What will be produced when sucrose and potassium bitartrate react with each other?

What would happen if sugar and cream of tartar react with each other? Would it create an ester?

$$\ce{KC4H5O6 + C12H22O11 -> KC16H21O14 + 3H2O}$$

Is this correct? If not, why?

Rather than "cream of tarter" I'm going to stick to the pure chemical potassium bitartrate and tartaric acid, and I'm going to speak from the point of view of a chemist about the difference between potassium bitartrate and tartaric acid (rather than a cook or winemaker).

First a simple answer to your questions and then the details. Simplistically speaking, when you add potassium bitartrate to an aqueous solution of sucrose you will get some hydrolysis (producing glucose and fructose) and some ester formation. The key word here, however, is some -- and the amount depends strongly on the reaction conditions. At room temperature, for example, you're likely to get essentially no reaction within, say a day. More details below.

Tartaric acid is a dicarboxylic acid (a weak acid). Each of its carboxyl groups (-COOH) can donate a proton (H+ ion), and when this happens it's "acting as an acid". This is important to your question because it is the H+ ion that acts as a catalyst to sucrose hydrolysis and not the tartaric acid itself. For this situation, chemists call it a specific acid catalyzed reaction. By contrast, if a specific molecule such as tartaric acid were involved in the catalytic step chemists would call that "general acid catalysis".

Acidity of molecules are gauged by assigning a pKa value. If there are 2 acidic groups in the molecule (as with Tartaric acid) then it has 2 pKa values. Adding KOH to a solution of Tartaric acid will give you potassium bitartrate. At 25C, the pKa for removing Tartaric acid's first H+ is about 3.0 and the pKa for removing potassium bitartrate's H+ is 4.3. This makes both of them what chemist's call "weak acids" because they don't release anywhere near as much H+ into a solution as a strong acid (like HCl).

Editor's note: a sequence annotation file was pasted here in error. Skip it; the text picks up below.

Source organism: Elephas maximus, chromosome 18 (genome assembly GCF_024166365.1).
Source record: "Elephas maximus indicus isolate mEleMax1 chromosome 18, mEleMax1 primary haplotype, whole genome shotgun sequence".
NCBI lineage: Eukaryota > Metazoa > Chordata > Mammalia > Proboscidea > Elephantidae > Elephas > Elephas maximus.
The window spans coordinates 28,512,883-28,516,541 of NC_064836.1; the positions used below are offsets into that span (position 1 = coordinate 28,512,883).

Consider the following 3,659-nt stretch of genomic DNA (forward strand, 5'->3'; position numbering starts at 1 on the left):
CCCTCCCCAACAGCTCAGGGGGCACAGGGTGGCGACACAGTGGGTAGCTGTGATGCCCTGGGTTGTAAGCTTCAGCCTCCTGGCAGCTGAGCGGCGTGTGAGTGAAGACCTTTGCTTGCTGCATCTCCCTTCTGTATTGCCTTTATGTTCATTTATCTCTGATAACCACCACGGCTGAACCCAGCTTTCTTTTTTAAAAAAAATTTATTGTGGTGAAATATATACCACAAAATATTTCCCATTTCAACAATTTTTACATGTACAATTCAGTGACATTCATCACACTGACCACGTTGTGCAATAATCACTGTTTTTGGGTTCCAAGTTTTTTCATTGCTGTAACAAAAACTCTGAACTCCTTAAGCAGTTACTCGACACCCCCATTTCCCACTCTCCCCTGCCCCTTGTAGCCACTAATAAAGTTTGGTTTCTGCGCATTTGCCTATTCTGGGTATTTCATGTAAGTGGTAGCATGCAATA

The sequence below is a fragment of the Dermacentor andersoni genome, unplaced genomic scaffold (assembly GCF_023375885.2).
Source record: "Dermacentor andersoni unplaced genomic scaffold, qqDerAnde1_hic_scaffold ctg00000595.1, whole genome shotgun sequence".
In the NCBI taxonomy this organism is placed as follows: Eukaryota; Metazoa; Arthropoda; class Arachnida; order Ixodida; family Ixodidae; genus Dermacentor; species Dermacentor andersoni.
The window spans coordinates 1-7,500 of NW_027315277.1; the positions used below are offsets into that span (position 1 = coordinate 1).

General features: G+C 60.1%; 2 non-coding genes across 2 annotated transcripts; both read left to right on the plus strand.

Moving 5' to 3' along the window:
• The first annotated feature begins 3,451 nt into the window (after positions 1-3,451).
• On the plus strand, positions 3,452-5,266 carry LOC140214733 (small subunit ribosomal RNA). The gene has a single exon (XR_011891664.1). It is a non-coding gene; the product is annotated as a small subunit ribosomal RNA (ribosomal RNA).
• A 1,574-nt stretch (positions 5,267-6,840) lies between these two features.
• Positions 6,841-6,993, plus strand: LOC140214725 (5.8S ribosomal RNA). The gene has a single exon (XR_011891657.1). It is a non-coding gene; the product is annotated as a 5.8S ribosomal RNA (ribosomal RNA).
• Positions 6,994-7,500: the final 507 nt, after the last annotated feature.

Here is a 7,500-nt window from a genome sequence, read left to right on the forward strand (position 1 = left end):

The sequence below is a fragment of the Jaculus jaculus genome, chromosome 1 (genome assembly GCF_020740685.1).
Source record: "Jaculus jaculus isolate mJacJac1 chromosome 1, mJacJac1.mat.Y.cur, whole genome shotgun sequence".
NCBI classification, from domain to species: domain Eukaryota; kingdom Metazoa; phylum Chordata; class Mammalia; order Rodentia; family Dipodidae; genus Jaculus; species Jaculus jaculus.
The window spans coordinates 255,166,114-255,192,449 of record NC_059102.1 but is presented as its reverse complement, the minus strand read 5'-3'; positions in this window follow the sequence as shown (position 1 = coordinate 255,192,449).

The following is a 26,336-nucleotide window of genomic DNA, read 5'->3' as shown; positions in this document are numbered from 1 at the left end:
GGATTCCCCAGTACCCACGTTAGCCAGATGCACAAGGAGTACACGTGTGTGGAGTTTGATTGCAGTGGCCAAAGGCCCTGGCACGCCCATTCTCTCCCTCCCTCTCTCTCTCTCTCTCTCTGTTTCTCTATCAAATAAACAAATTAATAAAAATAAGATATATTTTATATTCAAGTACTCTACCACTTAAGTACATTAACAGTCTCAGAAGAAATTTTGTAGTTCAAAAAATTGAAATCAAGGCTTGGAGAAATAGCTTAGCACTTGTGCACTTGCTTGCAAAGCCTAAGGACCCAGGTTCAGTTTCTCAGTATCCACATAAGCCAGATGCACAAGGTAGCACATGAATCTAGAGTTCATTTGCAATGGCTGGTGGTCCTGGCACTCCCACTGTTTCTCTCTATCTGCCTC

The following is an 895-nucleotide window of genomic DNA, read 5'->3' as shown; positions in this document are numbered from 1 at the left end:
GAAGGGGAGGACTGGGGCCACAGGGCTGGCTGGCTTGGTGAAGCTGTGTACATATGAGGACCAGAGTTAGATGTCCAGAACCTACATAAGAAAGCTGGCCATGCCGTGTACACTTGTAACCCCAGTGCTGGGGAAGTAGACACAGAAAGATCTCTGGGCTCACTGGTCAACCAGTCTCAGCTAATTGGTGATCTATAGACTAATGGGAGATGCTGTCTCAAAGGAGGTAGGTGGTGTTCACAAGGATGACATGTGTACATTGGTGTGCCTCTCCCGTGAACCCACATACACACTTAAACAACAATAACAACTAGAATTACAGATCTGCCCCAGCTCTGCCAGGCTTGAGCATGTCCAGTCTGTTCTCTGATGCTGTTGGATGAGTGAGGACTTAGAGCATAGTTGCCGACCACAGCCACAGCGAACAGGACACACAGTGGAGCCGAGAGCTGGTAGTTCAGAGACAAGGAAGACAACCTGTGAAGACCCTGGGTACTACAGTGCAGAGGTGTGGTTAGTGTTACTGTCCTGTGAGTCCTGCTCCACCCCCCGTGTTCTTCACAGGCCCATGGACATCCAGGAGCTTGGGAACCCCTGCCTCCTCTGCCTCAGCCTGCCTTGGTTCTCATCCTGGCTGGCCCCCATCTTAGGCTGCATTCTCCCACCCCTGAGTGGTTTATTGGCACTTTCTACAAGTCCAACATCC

The other reaction, ester formation, is also specific acid catalyzed and so would also occur as I mentioned, but to a small extent. Esters are formed in acidic solutions whenever carboxyl (-COOH) and alcohol (-OH) groups are present, as is the case here. Note that there are many -OH groups here, on both molecules.

To understand the extent of each of these reactions it's important to consider the role of water. Water is a reactant in the hydrolysis reaction and this tends to drive the reaction forward. By contrast, water is a product of the ester formation reaction. This is especially important for the ester reaction since it is highly reversible. In other words, whenever molecules collide to form an ester, it's much more likely that that ester will collide with the far more abundant water molecules and revert back to the starting materials, resulting in no net reaction.

Usually one thinks of these reactions happening somewhere near room temperature. Under these conditions neither of the above reactions happens to a great extent; they are both generally very slow. In order to push them forward you have to do things like increasing the temperature, adding more concentrated reaction materials or catalysts, or removing reaction products. Of course, in this case increasing the concentration of the reaction materials also increase the amount of catalyst (H+), but since they are such weak acids, adding HCl (or another strong acid) would be much more effective.